1. Jack up the front end of the car as high as possible and support with jack stands
2. Remove wheels
3. Support engine from the top. If you have an engine hoist, now is the time to roll it out. I didn’t so I did the following:
a) Obtain a piece of 4”x4” wood at least 50 inches long (measure between the shock towers to verify this length). I had an old piece of fence post lying around so I used that.
b) Attach a short piece (about 8”) of 2”x4” wood to each end of the 4x4. This gives the 4x4 some clearance over the top of the engine. I used countersunk wood screws for attachment.
c) Place some sort of padding on top of each shock tower to avoid scratching the paint. I used towels. Put the ends of the 4x4 beam on the padded shock towers.
d) Attach one end of a ratchet strap to ring at the front of the engine just above the oil filter housing (see picture).
e) Attach the other end of the strap to the nub at the back of the intake manifold (see picture).
f) Tighten the strap as much as humanly possible. When weight is applied, any kind of nylon strap will stretch and this will reduce the amount of room you have to work with underneath. I actually jacked the engine up from underneath after I disconnected the motor mount lower nuts and then tightened the strap more.
g) If you are going to jack up the motor, remove the two bolts in the transmission to exhaust bracket
and loosen the main transmission mounts.
4. Remove lower motor mount nuts.
5. Remove the rear control arm mount bolts.
6. Remove the front sway bar.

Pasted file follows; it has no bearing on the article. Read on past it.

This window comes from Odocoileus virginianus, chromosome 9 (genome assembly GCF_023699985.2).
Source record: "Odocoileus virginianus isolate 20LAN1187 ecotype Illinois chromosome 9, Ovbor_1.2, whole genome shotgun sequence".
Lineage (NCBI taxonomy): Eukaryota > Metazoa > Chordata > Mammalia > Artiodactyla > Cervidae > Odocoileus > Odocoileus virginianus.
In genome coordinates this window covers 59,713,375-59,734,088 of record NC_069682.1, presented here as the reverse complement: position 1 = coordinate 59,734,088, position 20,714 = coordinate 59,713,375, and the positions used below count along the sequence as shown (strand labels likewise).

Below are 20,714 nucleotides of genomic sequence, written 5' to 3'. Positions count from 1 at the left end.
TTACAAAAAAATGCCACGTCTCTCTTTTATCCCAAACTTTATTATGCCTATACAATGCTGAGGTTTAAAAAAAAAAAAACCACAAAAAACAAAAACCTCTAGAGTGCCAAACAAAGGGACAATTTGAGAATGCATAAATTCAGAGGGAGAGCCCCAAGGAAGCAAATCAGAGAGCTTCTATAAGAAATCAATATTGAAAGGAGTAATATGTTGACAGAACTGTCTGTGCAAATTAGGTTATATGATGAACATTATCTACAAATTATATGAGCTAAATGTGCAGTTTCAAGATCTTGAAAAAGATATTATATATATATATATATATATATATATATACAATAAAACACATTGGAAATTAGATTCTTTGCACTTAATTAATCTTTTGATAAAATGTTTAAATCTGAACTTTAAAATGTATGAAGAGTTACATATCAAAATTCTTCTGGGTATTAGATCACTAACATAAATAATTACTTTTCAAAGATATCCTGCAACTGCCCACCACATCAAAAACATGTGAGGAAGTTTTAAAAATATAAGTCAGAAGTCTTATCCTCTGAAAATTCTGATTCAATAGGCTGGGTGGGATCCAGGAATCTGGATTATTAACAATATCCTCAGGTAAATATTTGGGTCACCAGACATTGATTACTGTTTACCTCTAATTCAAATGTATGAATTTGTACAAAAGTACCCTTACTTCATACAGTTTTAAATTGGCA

7. Remove the steering rack mount bolts. These are a bolt/ nut arrangement. The nut is on the top. For some reason I didn’t take a picture of these but they are the bolts that hold the steering rack to the front subframe.
8. Place a jack under the front subframe and apply some light pressure to the subframe.
9. Remove the 4 subframe mount bolts.
10. Slowly lower the jack. Watch to make sure the subframe is coming down with the jack. I had to persuade it a little with a prybar but not much.
11. Separate the steering rack from the subframe.
This gives some extra clearance for the oil pan.
12. Remove the oil pan bolts. Be sure not to miss the bolts that are under the bell housing. They can be reached through these access holes.
IRRC there are two on one side and one on the other.
13. Remove the oil pan. This should not take much force so if it is being difficult, make double extra sure you have all the bolts out. Refer to a tech manual to be sure. Here are some of the sneaky ones.
14. Remove the old gasket, make sure the sealing surfaces on the engine and the pan are clean, and install the new gasket. Pan with new gasket installed:
15. Installation is reverse of removal. I torqued the oil pan in a cross pattern starting in the middle and working my way out. This really wasn’t that hard, don’t be scared